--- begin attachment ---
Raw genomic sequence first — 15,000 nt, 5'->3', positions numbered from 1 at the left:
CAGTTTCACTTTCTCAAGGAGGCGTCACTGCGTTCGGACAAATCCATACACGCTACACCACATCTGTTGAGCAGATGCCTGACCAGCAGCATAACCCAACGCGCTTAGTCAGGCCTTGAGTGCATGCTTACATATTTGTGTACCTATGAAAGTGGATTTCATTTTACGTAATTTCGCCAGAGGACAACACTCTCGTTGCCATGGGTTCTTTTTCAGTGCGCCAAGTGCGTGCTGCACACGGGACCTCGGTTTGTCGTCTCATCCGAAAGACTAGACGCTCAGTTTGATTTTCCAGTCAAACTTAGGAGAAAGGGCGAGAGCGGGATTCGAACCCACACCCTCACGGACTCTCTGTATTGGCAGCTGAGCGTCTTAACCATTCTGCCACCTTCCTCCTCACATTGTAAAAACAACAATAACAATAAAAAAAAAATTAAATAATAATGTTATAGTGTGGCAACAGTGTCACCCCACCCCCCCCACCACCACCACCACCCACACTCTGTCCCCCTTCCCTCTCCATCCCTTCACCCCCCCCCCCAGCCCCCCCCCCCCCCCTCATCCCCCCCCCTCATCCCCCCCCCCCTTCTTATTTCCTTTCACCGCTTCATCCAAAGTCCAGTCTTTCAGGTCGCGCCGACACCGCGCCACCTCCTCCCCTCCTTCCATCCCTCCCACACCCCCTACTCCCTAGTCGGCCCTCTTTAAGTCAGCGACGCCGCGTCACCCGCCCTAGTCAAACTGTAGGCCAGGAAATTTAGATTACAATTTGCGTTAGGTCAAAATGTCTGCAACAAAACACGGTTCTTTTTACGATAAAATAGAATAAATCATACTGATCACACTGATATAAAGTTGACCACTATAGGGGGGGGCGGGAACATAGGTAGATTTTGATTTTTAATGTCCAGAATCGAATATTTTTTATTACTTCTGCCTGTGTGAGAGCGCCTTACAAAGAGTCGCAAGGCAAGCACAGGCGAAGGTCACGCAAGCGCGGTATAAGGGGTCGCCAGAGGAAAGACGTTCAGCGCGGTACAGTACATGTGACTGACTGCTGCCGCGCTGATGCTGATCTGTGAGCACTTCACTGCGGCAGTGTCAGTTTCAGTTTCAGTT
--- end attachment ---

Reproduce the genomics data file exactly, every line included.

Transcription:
Raw genomic sequence first — 15,000 nt, 5'->3', positions numbered from 1 at the left:
CAGTTTCACTTTCTCAAGGAGGCGTCACTGCGTTCGGACAAATCCATACACGCTACACCACATCTGTTGAGCAGATGCCTGACCAGCAGCATAACCCAACGCGCTTAGTCAGGCCTTGAGTGCATGCTTACATATTTGTGTACCTATGAAAGTGGATTTCATTTTACGTAATTTCGCCAGAGGACAACACTCTCGTTGCCATGGGTTCTTTTTCAGTGCGCCAAGTGCGTGCTGCACACGGGACCTCGGTTTGTCGTCTCATCCGAAAGACTAGACGCTCAGTTTGATTTTCCAGTCAAACTTAGGAGAAAGGGCGAGAGCGGGATTCGAACCCACACCCTCACGGACTCTCTGTATTGGCAGCTGAGCGTCTTAACCATTCTGCCACCTTCCTCCTCACATTGTAAAAACAACAATAACAATAAAAAAAAAATTAAATAATAATGTTATAGTGTGGCAACAGTGTCACCCCACCCCCCCCACCACCACCACCACCCACACTCTGTCCCCCTTCCCTCTCCATCCCTTCACCCCCCCCCCCAGCCCCCCCCCCCCCCCTCATCCCCCCCCCTCATCCCCCCCCCCCTTCTTATTTCCTTTCACCGCTTCATCCAAAGTCCAGTCTTTCAGGTCGCGCCGACACCGCGCCACCTCCTCCCCTCCTTCCATCCCTCCCACACCCCCTACTCCCTAGTCGGCCCTCTTTAAGTCAGCGACGCCGCGTCACCCGCCCTAGTCAAACTGTAGGCCAGGAAATTTAGATTACAATTTGCGTTAGGTCAAAATGTCTGCAACAAAACACGGTTCTTTTTACGATAAAATAGAATAAATCATACTGATCACACTGATATAAAGTTGACCACTATAGGGGGGGGCGGGAACATAGGTAGATTTTGATTTTTAATGTCCAGAATCGAATATTTTTTATTACTTCTGCCTGTGTGAGAGCGCCTTACAAAGAGTCGCAAGGCAAGCACAGGCGAAGGTCACGCAAGCGCGGTATAAGGGGTCGCCAGAGGAAAGACGTTCAGCGCGGTACAGTACATGTGACTGACTGCTGCCGCGCTGATGCTGATCTGTGAGCACTTCACTGCGGCAGTGTCAGTTTCAGTTTCAGTT